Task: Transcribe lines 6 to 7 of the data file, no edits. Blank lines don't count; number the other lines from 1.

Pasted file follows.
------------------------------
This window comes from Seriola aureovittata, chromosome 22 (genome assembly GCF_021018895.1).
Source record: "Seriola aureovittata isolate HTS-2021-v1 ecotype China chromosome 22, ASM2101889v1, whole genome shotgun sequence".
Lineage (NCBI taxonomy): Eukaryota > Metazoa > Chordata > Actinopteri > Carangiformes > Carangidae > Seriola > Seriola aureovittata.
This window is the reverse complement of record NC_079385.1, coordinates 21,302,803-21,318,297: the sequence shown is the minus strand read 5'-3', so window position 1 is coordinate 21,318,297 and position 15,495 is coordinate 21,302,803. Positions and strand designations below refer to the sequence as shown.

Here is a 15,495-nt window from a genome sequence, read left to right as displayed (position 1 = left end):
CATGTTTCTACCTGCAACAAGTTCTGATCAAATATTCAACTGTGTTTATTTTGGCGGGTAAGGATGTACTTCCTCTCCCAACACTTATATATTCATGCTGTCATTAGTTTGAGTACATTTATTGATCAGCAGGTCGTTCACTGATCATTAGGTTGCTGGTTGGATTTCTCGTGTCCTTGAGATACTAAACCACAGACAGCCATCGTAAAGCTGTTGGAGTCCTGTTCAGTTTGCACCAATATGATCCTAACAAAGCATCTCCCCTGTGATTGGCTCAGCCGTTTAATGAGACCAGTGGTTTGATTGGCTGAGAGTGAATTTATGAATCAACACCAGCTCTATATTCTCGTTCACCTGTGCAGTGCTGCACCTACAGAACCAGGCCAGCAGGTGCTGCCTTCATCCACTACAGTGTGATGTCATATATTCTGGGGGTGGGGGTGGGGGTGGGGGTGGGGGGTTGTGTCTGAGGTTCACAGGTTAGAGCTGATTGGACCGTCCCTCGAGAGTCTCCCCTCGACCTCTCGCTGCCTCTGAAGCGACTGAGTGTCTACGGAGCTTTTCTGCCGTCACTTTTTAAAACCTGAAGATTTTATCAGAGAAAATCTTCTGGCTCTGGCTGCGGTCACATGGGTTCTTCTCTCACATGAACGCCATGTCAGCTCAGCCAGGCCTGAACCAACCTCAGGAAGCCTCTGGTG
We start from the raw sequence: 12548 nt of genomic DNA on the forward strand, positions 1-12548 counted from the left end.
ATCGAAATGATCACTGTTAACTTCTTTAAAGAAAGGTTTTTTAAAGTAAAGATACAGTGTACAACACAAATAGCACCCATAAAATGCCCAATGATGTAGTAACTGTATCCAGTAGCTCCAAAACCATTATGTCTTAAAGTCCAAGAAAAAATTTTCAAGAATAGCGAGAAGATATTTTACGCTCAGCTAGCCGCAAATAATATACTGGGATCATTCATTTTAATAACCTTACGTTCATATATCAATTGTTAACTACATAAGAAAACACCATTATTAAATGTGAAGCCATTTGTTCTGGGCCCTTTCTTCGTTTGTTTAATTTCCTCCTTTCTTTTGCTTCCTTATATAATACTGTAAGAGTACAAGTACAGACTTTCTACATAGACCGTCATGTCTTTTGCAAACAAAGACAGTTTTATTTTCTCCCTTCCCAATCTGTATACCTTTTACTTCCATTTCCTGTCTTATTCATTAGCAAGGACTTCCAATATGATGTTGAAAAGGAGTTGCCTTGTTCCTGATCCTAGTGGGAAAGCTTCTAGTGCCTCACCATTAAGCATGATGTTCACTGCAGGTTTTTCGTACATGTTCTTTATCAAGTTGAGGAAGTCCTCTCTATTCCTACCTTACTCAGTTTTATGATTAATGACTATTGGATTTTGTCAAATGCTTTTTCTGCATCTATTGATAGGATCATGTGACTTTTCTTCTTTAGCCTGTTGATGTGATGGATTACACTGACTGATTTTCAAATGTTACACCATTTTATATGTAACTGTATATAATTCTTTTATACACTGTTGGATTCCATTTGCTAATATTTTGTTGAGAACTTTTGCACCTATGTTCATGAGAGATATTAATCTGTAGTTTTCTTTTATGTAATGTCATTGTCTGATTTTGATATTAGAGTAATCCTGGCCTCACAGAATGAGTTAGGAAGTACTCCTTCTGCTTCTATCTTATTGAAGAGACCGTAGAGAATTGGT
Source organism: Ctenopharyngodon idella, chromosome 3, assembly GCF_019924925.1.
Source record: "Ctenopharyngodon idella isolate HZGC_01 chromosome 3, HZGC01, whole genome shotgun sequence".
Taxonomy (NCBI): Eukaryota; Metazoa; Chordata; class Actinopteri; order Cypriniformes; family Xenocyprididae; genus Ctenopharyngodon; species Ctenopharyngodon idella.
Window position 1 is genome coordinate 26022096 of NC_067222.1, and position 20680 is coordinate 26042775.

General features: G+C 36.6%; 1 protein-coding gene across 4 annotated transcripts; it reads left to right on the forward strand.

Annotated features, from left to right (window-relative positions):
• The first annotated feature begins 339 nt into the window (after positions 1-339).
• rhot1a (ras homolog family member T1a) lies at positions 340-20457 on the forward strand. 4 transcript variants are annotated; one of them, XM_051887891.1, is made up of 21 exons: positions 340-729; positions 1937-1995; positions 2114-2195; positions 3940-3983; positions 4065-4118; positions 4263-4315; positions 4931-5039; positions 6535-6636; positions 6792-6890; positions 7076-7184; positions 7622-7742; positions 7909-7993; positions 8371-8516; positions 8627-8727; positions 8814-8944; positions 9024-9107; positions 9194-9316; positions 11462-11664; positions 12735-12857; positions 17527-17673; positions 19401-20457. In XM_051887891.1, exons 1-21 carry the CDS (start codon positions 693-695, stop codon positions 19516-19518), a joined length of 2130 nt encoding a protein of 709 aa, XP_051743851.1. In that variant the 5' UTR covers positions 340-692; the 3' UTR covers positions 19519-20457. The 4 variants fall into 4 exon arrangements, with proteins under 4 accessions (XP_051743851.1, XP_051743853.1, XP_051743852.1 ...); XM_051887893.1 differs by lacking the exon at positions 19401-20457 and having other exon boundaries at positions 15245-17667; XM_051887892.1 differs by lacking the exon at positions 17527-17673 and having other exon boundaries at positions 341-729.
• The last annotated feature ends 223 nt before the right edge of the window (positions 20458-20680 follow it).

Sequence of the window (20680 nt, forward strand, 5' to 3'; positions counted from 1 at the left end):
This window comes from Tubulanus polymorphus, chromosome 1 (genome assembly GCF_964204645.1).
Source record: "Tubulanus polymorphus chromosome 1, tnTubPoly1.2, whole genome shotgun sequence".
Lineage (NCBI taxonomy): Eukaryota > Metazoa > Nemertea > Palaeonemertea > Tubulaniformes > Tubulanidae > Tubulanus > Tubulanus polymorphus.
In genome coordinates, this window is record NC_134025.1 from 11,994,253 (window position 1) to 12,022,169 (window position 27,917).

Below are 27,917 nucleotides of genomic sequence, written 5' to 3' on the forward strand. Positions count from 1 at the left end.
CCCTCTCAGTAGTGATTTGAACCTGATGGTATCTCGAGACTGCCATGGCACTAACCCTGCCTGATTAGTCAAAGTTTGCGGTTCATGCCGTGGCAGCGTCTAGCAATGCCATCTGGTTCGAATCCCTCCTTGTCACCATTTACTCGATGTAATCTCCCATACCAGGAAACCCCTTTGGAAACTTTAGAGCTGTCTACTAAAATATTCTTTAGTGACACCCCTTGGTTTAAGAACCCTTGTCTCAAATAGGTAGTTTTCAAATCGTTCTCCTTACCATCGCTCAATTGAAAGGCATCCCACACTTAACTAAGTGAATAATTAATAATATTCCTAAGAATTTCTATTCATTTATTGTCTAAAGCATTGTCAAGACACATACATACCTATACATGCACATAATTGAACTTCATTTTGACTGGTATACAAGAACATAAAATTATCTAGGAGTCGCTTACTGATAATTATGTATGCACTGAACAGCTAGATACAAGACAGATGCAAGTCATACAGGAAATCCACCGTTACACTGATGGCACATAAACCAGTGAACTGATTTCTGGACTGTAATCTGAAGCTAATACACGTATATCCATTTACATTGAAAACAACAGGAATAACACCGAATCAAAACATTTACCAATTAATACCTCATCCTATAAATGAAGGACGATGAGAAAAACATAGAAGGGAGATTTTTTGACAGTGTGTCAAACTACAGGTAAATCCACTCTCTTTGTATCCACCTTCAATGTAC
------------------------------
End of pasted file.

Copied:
CATGTTTCTACCTGCAACAAGTTCTGATCAAATATTCAACTGTGTTTATTTTGGCGGGTAAGGATGTACTTCCTCTCCCAACACTTATATATTCATGCTGTCATTAGTTTGAGTACATTTATTGATCAGCAGGTCGTTCACTGATCATTAGGTTGCTGGTTGGATTTCTCGTGTCCTTGAGATACTAAACCACAGACAGCCATCGTAAAGCTGTTGGAGTCCTGTTCAGTTTGCACCAATATGATCCTAACAAAGCATCTCCCCTGTGATTGGCTCAGCCGTTTAATGAGACCAGTGGTTTGATTGGCTGAGAGTGAATTTATGAATCAACACCAGCTCTATATTCTCGTTCACCTGTGCAGTGCTGCACCTACAGAACCAGGCCAGCAGGTGCTGCCTTCATCCACTACAGTGTGATGTCATATATTCTGGGGGTGGGGGTGGGGGTGGGGGTGGGGGGTTGTGTCTGAGGTTCACAGGTTAGAGCTGATTGGACCGTCCCTCGAGAGTCTCCCCTCGACCTCTCGCTGCCTCTGAAGCGACTGAGTGTCTACGGAGCTTTTCTGCCGTCACTTTTTAAAACCTGAAGATTTTATCAGAGAAAATCTTCTGGCTCTGGCTGCGGTCACATGGGTTCTTCTCTCACATGAACGCCATGTCAGCTCAGCCAGGCCTGAACCAACCTCAGGAAGCCTCTGGTG
We start from the raw sequence: 12548 nt of genomic DNA on the forward strand, positions 1-12548 counted from the left end.